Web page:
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Masks Up (and Off?)

They can be annoying. They don’t always fit correctly, and they can fog up eyeglasses. They’ve created a new economy and come in all sorts of colors and styles. You know what they I‘m referring to.

A little over a year ago, face masks entered the global lexicon, the result of the pandemic’s spread. The World Health Organization, the Centers for Disease Control and Prevention (CDC), and every state and local department of health required their widescale use. But it’s a brand new day.

Related: (STN Podcast E66) Getting Back to In-Person: Tracking Decisions on Student Vaccinations, School Reopening

The CDC announced last month that all fully vaccinated Americans can put their masks away, at least in most circumstances and where local ordinances allow. Studies are showing that the vaccines are over 90-percent effective in mitigating the spread of COVID-19. But they are not full proof, as an outbreak among Major League Baseball’s New York Yankees showed. And despite most states relaxing their mask and social distancing requirements, if not completely reopening the economy (as even California was prepared to do this month), precautions continue.

This is no more evident than in the nation’s school districts, where many continued to require students and staff to wear masks at least in common areas through the end of the school year. But relaxing the national mask advisories signal sea change, at least we hope. As the U.S. inches closer toward the elusive herd immunity, the Biden administration has called for all schools to prepare to reopen for in-person classes five days a week starting in August and September. It’s big news when the largest teacher’s union, the American Federation of Teachers, makes a similar recommendation. Already, the student transportation industry is reopening to in-person conferences, as evidenced by several state association events scheduled for this month, and of course our own this fall.

This all adds up, obviously, to promising news. Everyone wants to get back to “normal,” but more importantly for this industry the goal is for all students to return to traditional classes and school buses. Certainly, virtual learning will continue in some shape or form. School districts must offer parents and students the option to access education remotely. And as I’ve previously written, online academies and small-scale remote learning “hubs” now exist. These will affect transportation at some level, as will budget uncertainty and the ongoing bus driver shortage.

Many unknowns remain. At the top of my personal concerns is will student transporters be able to travel this fall or at any point during the 2021-2022 school year to national conferences? The consensus from school district and bus company professionals as well as manufacturers and vendors is that in-person events can’t come fast enough. But will school districts continue to exercise caution for fear of a new spread? Perhaps or perhaps not. For most of us, that’s out of our control.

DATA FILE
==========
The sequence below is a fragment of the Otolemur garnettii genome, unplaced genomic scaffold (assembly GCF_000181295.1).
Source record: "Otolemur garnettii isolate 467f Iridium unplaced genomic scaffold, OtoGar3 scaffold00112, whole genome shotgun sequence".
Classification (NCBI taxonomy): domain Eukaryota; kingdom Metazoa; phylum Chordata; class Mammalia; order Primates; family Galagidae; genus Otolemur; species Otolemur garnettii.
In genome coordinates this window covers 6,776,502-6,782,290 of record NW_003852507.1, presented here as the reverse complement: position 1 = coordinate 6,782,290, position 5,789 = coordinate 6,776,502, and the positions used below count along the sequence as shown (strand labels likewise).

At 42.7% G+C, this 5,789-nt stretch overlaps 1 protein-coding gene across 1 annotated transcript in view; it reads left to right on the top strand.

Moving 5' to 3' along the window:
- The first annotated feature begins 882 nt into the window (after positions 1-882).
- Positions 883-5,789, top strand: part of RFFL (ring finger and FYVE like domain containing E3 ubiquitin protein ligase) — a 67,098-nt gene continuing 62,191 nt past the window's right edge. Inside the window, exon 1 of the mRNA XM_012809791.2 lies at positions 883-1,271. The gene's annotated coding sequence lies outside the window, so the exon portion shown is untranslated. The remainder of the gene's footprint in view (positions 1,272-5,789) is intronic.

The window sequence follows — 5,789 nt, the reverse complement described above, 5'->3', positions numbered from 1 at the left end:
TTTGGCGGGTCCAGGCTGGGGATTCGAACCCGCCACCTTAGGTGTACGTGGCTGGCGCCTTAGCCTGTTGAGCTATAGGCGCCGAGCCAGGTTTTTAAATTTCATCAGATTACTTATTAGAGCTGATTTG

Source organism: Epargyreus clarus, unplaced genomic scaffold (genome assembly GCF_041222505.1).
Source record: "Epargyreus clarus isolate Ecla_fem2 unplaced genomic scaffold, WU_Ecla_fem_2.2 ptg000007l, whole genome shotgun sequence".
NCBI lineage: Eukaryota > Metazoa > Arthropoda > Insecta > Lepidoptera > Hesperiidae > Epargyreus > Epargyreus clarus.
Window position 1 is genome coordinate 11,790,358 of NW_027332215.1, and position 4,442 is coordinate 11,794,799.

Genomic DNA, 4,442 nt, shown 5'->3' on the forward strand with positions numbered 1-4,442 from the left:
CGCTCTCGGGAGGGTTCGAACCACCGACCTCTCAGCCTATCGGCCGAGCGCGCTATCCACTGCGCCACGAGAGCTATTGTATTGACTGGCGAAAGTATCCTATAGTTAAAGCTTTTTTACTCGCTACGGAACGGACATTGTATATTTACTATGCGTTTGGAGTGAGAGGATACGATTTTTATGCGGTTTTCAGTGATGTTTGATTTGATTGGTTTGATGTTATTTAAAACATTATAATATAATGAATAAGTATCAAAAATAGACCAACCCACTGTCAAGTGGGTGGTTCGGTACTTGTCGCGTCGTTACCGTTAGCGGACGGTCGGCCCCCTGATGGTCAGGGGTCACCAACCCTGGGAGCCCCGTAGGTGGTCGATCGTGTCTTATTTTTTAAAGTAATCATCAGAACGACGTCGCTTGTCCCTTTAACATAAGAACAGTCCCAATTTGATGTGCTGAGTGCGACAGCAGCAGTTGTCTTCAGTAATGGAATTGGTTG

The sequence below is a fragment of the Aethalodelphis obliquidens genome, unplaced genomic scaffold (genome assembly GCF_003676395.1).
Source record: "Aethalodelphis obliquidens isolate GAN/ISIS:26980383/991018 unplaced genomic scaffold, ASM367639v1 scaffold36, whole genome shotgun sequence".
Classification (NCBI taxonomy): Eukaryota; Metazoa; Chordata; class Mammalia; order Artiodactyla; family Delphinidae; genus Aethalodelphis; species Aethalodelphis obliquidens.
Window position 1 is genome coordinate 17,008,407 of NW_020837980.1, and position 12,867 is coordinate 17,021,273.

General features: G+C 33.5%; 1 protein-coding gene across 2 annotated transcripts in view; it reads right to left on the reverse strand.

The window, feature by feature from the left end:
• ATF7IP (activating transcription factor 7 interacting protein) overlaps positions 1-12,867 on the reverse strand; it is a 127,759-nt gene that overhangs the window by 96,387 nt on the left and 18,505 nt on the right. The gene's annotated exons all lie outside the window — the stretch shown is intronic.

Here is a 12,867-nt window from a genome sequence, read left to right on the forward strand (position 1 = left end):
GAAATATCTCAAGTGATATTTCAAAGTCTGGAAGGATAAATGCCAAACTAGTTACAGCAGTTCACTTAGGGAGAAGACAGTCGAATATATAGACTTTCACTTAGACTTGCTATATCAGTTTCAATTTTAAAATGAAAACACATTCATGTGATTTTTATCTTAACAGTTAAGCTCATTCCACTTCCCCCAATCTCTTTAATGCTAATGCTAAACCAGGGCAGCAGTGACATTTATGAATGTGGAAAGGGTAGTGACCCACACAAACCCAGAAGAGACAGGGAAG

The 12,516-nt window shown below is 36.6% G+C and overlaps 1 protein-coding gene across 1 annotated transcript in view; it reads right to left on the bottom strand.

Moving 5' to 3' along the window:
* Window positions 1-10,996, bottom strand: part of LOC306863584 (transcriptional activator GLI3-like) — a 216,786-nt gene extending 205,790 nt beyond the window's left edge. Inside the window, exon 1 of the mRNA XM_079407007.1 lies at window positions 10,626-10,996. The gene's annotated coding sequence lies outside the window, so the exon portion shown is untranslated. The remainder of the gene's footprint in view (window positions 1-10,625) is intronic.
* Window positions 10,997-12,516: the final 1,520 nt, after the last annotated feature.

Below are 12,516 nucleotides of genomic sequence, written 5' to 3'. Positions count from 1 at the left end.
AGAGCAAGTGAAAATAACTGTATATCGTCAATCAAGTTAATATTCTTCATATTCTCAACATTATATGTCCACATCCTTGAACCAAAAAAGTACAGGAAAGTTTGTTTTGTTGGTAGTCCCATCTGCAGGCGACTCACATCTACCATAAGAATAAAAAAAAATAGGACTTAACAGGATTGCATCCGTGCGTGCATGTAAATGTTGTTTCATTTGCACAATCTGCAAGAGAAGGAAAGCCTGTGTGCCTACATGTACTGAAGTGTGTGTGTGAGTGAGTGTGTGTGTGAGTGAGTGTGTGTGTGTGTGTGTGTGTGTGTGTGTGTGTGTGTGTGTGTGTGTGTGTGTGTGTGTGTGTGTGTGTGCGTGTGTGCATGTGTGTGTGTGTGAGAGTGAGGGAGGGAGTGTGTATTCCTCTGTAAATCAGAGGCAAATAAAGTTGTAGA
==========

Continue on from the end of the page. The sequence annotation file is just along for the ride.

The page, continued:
Related: (STN Podcast E54) The Future Is Bright: Eyeing School Reopening & Electric Bus Opportunities
Related: Police Called After Special Needs Student Removes Face Mask On Bus
Related: States Lift Mask Mandates, School Districts Following Suit?

What we can affect is how we all prepare for the upcoming school year, planning and training that has already begun in earnest, especially as extended summer school programs ramp up. The coming months are shaping up to be the busiest any of us have experienced. But they could also be the most exhilarating, as the prospect of fully re-engaging with students and coworkers is looking to be more real every day. That surely beats the purgatory of last summer.

We need to collectively return to some semblance of normalcy and fast, as everyone especially the students have been negatively impacted by school closures and all the related uncertainties. People continue to hurt, from malnourishment caused by job loss, lack of services like reliable internet connections, and mental health effects, just to name a few.

Rome wasn’t built in a day, and neither will school districts and school buses immediately pick up where they left off, not to mention addressing all the inequities that already existed and that were exacerbated or revealed by COVID-19. There are plenty of obstacles, operational and otherwise, to overcome. But student transportation literally holds the keys to getting society and schools on their feet again.

Be good to yourself and to others. As the saying goes, eat the proverbial elephant one bite at a time. The light at the end of the tunnel can be seen more clearly, whether viewed through a facemask or not.

Editor’s Note: As reprinted in the June 2021 issue of School Transportation News.

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